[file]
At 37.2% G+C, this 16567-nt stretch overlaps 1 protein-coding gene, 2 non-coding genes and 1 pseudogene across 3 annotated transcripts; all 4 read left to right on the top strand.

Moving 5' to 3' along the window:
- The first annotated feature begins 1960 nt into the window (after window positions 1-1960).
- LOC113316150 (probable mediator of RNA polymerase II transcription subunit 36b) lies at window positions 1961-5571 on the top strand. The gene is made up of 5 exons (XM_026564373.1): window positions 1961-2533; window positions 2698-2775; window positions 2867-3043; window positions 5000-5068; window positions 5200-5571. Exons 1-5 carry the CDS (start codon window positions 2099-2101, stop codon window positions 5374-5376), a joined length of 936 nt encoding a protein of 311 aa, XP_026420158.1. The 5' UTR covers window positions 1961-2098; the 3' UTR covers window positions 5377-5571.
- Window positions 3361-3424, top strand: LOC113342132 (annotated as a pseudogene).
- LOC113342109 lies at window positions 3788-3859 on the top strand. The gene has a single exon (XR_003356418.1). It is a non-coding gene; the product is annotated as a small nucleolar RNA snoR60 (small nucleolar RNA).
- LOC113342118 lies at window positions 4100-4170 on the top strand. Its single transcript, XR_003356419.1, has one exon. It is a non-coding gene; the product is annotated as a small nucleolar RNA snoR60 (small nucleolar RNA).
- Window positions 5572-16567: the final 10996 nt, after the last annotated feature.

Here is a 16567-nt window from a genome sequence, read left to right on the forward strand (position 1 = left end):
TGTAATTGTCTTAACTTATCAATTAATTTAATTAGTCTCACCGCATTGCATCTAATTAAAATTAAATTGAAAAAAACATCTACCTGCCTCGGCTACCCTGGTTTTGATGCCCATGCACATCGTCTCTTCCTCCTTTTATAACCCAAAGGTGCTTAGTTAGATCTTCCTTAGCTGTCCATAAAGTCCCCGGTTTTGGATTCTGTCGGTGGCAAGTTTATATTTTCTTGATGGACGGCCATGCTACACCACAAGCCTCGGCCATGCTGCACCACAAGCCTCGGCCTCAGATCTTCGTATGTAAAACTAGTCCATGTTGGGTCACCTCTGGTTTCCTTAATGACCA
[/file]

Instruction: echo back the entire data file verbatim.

At 37.2% G+C, this 16567-nt stretch overlaps 1 protein-coding gene, 2 non-coding genes and 1 pseudogene across 3 annotated transcripts; all 4 read left to right on the top strand.

Moving 5' to 3' along the window:
- The first annotated feature begins 1960 nt into the window (after window positions 1-1960).
- LOC113316150 (probable mediator of RNA polymerase II transcription subunit 36b) lies at window positions 1961-5571 on the top strand. The gene is made up of 5 exons (XM_026564373.1): window positions 1961-2533; window positions 2698-2775; window positions 2867-3043; window positions 5000-5068; window positions 5200-5571. Exons 1-5 carry the CDS (start codon window positions 2099-2101, stop codon window positions 5374-5376), a joined length of 936 nt encoding a protein of 311 aa, XP_026420158.1. The 5' UTR covers window positions 1961-2098; the 3' UTR covers window positions 5377-5571.
- Window positions 3361-3424, top strand: LOC113342132 (annotated as a pseudogene).
- LOC113342109 lies at window positions 3788-3859 on the top strand. The gene has a single exon (XR_003356418.1). It is a non-coding gene; the product is annotated as a small nucleolar RNA snoR60 (small nucleolar RNA).
- LOC113342118 lies at window positions 4100-4170 on the top strand. Its single transcript, XR_003356419.1, has one exon. It is a non-coding gene; the product is annotated as a small nucleolar RNA snoR60 (small nucleolar RNA).
- Window positions 5572-16567: the final 10996 nt, after the last annotated feature.

Here is a 16567-nt window from a genome sequence, read left to right on the forward strand (position 1 = left end):
TGTAATTGTCTTAACTTATCAATTAATTTAATTAGTCTCACCGCATTGCATCTAATTAAAATTAAATTGAAAAAAACATCTACCTGCCTCGGCTACCCTGGTTTTGATGCCCATGCACATCGTCTCTTCCTCCTTTTATAACCCAAAGGTGCTTAGTTAGATCTTCCTTAGCTGTCCATAAAGTCCCCGGTTTTGGATTCTGTCGGTGGCAAGTTTATATTTTCTTGATGGACGGCCATGCTACACCACAAGCCTCGGCCATGCTGCACCACAAGCCTCGGCCTCAGATCTTCGTATGTAAAACTAGTCCATGTTGGGTCACCTCTGGTTTCCTTAATGACCA